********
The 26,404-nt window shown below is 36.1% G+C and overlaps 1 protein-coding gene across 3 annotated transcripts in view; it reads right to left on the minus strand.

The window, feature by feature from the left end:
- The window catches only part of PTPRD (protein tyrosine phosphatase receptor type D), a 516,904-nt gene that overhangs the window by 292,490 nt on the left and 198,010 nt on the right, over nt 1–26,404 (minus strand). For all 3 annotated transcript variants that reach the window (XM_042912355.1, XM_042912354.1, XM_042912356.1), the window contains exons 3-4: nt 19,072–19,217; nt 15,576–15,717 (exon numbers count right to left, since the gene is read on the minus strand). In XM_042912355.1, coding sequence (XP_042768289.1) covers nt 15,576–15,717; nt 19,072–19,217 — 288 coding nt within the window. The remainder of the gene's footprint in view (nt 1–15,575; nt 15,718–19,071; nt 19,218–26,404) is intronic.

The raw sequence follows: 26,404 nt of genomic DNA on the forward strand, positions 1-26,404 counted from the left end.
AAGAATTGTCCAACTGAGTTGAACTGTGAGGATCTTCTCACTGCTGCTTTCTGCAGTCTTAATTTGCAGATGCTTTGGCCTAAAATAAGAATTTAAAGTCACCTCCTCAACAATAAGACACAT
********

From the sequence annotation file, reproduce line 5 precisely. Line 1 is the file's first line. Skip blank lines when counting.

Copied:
AAGAATTGTCCAACTGAGTTGAACTGTGAGGATCTTCTCACTGCTGCTTTCTGCAGTCTTAATTTGCAGATGCTTTGGCCTAAAATAAGAATTTAAAGTCACCTCCTCAACAATAAGACACAT